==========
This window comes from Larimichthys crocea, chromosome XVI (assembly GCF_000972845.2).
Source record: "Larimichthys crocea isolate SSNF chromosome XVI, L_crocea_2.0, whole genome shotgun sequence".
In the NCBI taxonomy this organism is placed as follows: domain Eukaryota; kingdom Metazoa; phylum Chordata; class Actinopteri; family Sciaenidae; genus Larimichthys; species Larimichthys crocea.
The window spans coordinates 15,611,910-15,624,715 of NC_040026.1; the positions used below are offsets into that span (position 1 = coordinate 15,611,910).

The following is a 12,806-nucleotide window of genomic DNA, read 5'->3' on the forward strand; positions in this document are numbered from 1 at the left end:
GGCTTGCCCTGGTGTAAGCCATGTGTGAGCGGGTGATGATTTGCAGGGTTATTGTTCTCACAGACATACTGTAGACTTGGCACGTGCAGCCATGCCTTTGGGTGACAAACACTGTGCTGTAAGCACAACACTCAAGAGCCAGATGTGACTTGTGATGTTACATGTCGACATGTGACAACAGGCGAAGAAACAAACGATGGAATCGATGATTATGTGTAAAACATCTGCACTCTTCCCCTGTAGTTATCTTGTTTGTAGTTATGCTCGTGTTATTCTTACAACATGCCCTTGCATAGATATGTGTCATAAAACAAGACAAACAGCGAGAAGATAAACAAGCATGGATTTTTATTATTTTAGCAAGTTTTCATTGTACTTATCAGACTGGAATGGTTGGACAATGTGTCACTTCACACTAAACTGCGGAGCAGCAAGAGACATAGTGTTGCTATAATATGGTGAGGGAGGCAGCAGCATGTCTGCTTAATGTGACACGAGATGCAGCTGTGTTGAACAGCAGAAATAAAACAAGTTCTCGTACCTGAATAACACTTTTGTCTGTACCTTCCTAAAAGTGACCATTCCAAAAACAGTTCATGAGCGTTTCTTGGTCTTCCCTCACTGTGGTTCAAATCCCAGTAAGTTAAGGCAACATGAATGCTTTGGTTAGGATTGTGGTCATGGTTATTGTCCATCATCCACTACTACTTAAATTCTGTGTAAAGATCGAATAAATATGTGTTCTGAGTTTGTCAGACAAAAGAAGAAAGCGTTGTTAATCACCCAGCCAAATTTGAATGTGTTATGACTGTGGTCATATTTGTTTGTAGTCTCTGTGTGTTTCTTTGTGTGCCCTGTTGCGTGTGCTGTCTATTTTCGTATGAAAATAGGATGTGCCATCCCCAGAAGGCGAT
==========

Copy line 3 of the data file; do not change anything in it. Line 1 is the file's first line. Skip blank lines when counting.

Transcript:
In the NCBI taxonomy this organism is placed as follows: domain Eukaryota; kingdom Metazoa; phylum Chordata; class Actinopteri; family Sciaenidae; genus Larimichthys; species Larimichthys crocea.